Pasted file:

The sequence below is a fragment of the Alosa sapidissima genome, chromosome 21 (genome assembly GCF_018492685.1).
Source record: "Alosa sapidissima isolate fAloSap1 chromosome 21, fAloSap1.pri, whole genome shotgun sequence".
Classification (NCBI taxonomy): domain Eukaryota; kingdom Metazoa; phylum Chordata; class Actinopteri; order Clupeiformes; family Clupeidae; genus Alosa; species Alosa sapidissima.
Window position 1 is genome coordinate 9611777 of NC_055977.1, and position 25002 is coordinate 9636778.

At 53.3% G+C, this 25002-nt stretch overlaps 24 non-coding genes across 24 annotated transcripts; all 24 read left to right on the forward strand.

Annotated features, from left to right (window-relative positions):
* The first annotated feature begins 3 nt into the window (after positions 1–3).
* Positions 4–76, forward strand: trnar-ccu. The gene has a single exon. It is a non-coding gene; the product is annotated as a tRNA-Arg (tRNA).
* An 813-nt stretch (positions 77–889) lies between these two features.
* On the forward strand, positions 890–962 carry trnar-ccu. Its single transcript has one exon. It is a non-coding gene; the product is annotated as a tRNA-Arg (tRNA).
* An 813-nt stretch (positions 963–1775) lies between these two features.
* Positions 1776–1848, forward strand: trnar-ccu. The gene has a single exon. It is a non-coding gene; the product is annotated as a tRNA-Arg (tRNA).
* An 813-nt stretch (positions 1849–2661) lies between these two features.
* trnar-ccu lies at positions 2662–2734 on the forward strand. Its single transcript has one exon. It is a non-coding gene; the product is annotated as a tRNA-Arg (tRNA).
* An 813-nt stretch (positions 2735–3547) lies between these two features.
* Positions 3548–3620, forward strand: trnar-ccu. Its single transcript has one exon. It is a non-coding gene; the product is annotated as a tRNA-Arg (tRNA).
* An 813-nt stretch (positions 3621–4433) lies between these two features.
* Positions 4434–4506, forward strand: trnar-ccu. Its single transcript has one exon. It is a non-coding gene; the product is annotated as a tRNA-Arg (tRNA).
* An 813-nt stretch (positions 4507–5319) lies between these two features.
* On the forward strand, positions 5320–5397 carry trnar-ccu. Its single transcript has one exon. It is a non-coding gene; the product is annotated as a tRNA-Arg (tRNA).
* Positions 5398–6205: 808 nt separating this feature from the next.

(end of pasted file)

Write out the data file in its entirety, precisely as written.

The sequence below is a fragment of the Alosa sapidissima genome, chromosome 21 (genome assembly GCF_018492685.1).
Source record: "Alosa sapidissima isolate fAloSap1 chromosome 21, fAloSap1.pri, whole genome shotgun sequence".
Classification (NCBI taxonomy): domain Eukaryota; kingdom Metazoa; phylum Chordata; class Actinopteri; order Clupeiformes; family Clupeidae; genus Alosa; species Alosa sapidissima.
Window position 1 is genome coordinate 9611777 of NC_055977.1, and position 25002 is coordinate 9636778.

At 53.3% G+C, this 25002-nt stretch overlaps 24 non-coding genes across 24 annotated transcripts; all 24 read left to right on the forward strand.

Annotated features, from left to right (window-relative positions):
* The first annotated feature begins 3 nt into the window (after positions 1–3).
* Positions 4–76, forward strand: trnar-ccu. The gene has a single exon. It is a non-coding gene; the product is annotated as a tRNA-Arg (tRNA).
* An 813-nt stretch (positions 77–889) lies between these two features.
* On the forward strand, positions 890–962 carry trnar-ccu. Its single transcript has one exon. It is a non-coding gene; the product is annotated as a tRNA-Arg (tRNA).
* An 813-nt stretch (positions 963–1775) lies between these two features.
* Positions 1776–1848, forward strand: trnar-ccu. The gene has a single exon. It is a non-coding gene; the product is annotated as a tRNA-Arg (tRNA).
* An 813-nt stretch (positions 1849–2661) lies between these two features.
* trnar-ccu lies at positions 2662–2734 on the forward strand. Its single transcript has one exon. It is a non-coding gene; the product is annotated as a tRNA-Arg (tRNA).
* An 813-nt stretch (positions 2735–3547) lies between these two features.
* Positions 3548–3620, forward strand: trnar-ccu. Its single transcript has one exon. It is a non-coding gene; the product is annotated as a tRNA-Arg (tRNA).
* An 813-nt stretch (positions 3621–4433) lies between these two features.
* Positions 4434–4506, forward strand: trnar-ccu. Its single transcript has one exon. It is a non-coding gene; the product is annotated as a tRNA-Arg (tRNA).
* An 813-nt stretch (positions 4507–5319) lies between these two features.
* On the forward strand, positions 5320–5397 carry trnar-ccu. Its single transcript has one exon. It is a non-coding gene; the product is annotated as a tRNA-Arg (tRNA).
* Positions 5398–6205: 808 nt separating this feature from the next.